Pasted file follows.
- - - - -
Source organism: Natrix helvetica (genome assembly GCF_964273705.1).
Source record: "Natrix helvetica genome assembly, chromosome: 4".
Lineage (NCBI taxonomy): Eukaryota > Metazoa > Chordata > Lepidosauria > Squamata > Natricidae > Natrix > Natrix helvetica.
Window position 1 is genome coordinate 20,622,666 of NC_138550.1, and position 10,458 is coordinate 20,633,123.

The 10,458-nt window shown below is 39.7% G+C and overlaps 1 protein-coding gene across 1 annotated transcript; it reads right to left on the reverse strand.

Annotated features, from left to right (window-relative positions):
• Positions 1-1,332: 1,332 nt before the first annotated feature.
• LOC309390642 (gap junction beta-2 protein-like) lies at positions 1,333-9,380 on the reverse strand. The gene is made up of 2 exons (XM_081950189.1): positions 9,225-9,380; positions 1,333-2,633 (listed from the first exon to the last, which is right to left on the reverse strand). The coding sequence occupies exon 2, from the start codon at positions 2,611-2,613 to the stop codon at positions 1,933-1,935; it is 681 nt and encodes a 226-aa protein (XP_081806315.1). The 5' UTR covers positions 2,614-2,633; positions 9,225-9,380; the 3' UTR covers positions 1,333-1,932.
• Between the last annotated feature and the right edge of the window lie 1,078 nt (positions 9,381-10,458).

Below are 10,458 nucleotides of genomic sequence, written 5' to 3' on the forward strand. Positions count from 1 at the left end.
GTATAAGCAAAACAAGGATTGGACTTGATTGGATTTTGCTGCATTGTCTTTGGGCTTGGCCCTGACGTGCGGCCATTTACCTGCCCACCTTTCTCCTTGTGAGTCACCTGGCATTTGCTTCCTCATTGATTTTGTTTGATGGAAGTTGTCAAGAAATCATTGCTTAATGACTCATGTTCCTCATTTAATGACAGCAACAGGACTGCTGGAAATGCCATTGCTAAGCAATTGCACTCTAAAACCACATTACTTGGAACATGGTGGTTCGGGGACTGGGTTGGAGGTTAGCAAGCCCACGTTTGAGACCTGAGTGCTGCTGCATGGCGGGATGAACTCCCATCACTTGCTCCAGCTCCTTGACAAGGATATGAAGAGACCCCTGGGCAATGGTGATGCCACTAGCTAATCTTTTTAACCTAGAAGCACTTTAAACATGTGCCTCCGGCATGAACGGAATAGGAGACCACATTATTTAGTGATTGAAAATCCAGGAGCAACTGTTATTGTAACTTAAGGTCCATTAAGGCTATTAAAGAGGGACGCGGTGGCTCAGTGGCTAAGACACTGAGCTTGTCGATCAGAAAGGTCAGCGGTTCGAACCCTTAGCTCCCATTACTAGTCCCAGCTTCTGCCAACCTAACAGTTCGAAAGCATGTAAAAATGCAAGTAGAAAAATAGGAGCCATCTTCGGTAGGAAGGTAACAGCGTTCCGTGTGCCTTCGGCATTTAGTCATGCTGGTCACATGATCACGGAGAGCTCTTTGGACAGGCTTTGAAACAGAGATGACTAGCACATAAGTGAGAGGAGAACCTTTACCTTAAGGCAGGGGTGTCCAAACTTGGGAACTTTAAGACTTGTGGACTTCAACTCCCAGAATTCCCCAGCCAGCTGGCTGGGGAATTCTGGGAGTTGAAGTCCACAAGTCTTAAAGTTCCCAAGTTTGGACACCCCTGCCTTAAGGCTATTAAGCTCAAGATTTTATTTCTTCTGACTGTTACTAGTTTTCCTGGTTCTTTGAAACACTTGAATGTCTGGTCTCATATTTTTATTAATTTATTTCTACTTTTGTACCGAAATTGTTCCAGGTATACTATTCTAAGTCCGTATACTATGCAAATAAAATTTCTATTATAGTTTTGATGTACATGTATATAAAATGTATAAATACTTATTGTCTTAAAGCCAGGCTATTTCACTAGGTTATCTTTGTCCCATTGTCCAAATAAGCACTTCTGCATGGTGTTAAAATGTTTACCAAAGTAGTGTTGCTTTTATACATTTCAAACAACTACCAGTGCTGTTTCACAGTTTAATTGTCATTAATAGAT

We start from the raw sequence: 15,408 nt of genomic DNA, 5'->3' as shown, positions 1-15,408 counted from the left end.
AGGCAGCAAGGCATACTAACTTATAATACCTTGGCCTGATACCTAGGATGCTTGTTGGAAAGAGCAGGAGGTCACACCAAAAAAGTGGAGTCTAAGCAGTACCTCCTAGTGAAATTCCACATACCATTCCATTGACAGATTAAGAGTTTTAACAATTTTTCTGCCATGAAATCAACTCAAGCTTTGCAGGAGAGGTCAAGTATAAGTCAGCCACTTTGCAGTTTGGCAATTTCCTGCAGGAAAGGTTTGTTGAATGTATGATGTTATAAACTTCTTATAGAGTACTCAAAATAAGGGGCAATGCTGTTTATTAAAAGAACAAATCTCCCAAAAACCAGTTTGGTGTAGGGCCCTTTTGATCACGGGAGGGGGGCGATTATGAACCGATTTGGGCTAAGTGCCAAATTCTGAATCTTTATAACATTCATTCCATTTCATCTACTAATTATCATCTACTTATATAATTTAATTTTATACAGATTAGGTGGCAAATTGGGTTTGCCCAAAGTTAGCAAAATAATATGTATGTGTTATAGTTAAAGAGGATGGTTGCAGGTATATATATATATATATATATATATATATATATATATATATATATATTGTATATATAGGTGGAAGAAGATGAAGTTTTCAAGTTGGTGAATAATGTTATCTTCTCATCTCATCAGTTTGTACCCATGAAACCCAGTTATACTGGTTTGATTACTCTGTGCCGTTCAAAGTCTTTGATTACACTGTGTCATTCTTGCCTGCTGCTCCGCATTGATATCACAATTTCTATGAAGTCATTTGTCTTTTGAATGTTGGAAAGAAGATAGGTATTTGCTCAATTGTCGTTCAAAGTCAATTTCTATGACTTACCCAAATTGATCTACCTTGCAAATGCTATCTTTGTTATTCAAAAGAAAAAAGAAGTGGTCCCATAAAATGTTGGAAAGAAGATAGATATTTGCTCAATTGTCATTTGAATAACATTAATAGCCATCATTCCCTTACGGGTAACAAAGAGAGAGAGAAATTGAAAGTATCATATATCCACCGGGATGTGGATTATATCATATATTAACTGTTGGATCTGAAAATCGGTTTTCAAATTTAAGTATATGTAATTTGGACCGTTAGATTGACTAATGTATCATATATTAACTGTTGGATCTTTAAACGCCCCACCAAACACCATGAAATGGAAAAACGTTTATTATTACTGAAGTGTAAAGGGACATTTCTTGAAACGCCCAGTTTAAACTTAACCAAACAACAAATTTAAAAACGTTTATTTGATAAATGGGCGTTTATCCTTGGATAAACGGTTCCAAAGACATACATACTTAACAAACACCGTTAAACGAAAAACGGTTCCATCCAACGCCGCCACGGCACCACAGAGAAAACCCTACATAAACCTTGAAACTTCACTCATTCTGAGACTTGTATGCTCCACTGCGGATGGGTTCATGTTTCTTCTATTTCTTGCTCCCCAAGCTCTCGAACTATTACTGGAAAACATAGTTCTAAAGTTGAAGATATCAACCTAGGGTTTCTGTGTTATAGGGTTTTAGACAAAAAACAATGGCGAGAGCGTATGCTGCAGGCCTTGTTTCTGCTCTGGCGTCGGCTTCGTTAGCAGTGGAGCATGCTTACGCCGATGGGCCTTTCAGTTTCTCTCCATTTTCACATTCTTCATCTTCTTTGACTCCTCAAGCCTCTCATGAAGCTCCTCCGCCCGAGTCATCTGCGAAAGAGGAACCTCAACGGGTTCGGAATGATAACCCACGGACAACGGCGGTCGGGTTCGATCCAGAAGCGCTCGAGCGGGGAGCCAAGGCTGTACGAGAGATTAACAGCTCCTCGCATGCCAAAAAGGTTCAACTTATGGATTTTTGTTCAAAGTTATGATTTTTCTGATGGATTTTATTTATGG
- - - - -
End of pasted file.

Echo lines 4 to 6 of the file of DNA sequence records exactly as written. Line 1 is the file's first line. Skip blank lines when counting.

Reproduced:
Window position 1 is genome coordinate 20,622,666 of NC_138550.1, and position 10,458 is coordinate 20,633,123.

The 10,458-nt window shown below is 39.7% G+C and overlaps 1 protein-coding gene across 1 annotated transcript; it reads right to left on the reverse strand.

Annotated features, from left to right (window-relative positions):